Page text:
4.7 Direct measure of CU may also be estimated through focused surveys (such as, the McGraw-Hill survey, Survey of Bureau of Economic Analysis of US, etc., mentioned in Morrison, 1985). In such a survey, questions asked to respondent, generally, relate to actual/optimal and preferred operating rates concerning overtime, shifts, holidays and available resources. But a potential problem with any survey-based measure stems from the inconsistencies among respondents in interpreting ‘preferred’ and ‘optimal’ utilisation rates as well as discretionary definition used by the respondents for capacity.

4.8 The methods available for estimating indirect measures of capacity output can be classified under four broad categories, viz., (i) trend-through-peaks methods; (ii) filter or trend based measures; (iii) measures based on minimum capital-output ratio, and (iii) approach based on economic theory of cost or production functions. Under each of these categories, several techniques co-exist to measure a specific concept of capacity.

4.9 The notable trend-through-peaks methods are due to (i) Wharton School (Klein and Summers, 1966) and (ii) RBI (Divatia and Varma, 1970). These methods make use of time series data on production for different economic units. The Wharton School method makes use of monthly time series data on production index for estimating capacity output. To fulfil the sustainability requirement, monthly series is adjusted for seasonality and aggregated to derive a quarterly series. The adjusted quarterly series is then used to identify the peaks. It is assumed that the output at each of these peaks equals capacity output. It is presumed that once capacity is built up, it will not decline in subsequent periods and such linearisation is not allowed if one peak is lower than it’s earlier chosen peaks. During intervening periods, capacity output is obtained by joining the successive peaks by straight line. For the time points prior to the first peak and after the last peak, capacity output are estimated by extrapolation. Divatia and Varma method is a modified version of Wharton School measure where (i) the peaks are identified in monthly output indices (instead of quarterly series used in Wharton School method); (ii) no adjustment for seasonality is made; and (iii) the interpolation to estimate capacity for periods between two successive peaks are not taken by joining the successive peaks but by considering the peak monthly output as the capacity output for that year. Hence the capacity output function looks like a step function in this case.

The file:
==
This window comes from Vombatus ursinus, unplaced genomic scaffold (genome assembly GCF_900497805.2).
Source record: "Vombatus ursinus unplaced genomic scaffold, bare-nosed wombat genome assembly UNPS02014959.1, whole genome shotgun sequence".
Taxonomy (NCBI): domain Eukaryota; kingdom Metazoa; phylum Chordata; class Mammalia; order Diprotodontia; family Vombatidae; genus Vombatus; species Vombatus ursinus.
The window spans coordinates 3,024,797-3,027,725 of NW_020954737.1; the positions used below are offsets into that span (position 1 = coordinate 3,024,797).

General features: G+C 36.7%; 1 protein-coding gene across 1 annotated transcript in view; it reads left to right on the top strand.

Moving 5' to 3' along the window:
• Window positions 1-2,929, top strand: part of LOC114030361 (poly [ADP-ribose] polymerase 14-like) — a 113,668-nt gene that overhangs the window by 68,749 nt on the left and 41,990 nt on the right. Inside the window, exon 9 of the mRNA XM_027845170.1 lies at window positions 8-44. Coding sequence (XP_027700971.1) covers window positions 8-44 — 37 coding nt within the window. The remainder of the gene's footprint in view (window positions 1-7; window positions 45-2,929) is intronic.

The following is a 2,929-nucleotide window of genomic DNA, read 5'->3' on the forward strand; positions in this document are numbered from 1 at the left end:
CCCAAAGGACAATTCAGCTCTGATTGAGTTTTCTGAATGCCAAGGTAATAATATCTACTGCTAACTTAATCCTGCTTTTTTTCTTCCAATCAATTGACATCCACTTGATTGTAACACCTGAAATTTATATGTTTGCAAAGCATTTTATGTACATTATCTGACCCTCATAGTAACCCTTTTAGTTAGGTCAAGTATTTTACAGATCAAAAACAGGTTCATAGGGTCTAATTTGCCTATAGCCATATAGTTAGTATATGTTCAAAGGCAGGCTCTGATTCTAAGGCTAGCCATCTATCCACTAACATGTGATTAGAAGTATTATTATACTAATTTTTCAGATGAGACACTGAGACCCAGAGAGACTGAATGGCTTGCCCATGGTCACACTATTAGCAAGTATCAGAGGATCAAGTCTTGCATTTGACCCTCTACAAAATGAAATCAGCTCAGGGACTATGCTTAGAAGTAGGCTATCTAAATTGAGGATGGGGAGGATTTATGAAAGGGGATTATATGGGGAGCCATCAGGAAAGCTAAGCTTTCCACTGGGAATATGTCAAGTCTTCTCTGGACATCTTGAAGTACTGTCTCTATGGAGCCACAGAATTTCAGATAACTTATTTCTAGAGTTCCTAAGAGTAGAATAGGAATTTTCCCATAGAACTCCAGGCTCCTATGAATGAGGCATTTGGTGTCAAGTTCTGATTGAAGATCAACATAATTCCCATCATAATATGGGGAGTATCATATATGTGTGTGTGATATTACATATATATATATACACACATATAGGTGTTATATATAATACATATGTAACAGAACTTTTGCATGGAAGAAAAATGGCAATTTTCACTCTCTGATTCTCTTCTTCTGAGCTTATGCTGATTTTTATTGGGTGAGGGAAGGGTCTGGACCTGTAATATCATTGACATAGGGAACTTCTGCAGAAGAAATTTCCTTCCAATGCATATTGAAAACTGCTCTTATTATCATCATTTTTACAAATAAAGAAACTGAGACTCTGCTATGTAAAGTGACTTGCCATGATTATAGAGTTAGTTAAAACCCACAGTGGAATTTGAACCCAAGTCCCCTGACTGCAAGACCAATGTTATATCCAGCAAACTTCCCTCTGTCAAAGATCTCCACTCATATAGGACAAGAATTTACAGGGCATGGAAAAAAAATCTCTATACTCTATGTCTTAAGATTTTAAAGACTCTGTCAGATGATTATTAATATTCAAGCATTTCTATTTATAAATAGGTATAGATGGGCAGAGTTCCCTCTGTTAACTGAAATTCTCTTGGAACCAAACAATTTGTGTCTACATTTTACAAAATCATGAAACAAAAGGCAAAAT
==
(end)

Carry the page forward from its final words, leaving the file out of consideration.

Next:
4.10 Another widely used concept of potential output is the trend output related with full employment (Taylor 1993, 1995). Measures of potential output under this category attach substantial importance to the basic statistical properties, such as, stationarity, around deterministic trend (as is the case for trend-stationary class of non-stationary process) and stochastic trend (as is the case of a series possessing unit root). The estimate of potential level would correspond to simply the sample (time invariant) mean for stationary series and estimated time-trend for a trend-stationary series (Nachane and Lakshmi, 2002). In the presence of stochastic trend, it would be appropriate to use specific filters, such as, Hodrick-Prescott (HP) filter or Kalman filter (Groenveld, 1998). Some researchers (for instance, Adams and Coe, 1990; Apel and Jansson, 1997) estimated potential output under a macro-econometric modelling framework.

4.11 The measure based on minimum capital-output ratio, developed by the National Industrial Conference Board of the USA (Sastry, 1978), is a modification of the above-mentioned methods and incorporates the relationship between output and one important input, namely, capital stock. In this method, a benchmark year is then selected on the basis of the observed lowest capital-output ratio (real fixed capital to real output) which is considered as corresponding to capacity output. In choosing the benchmark year other independent evidence is also taken into consideration. The lowest capital-output ratio is considered as corresponding to capacity output. The estimate of capacity is obtained from real fixed capital stock divided by minimum capital-output ratio.

4.12 The economic theory based measures of CU fall under two broad approaches; those, which uses full inputs points on production function (Klein and Preston, 1965; Giorno, et al, 1995) and those based on minimum points on average total cost function (Berndt and Morrison, 1981; Morrison, 1985). In a production function based approach, production function is first estimated by regressing output on important factor inputs (suitably transformed), such as, utilised capital, labour employed. Sometimes effects of technological changes are incorporated by an exponential function of time. The capacity output is estimated by the value of the estimated function at available (full) capital and estimated labour force/full employment level. On the other hand, if firm minimizes costs (given input prices and quantities of fixed input stocks) and if technology is characterised by long-run constant returns to scale, the capacity output may be defined as the level of output that minimizes short-run average costs.

IV.4 Select Studies on Capacity Utilisation in India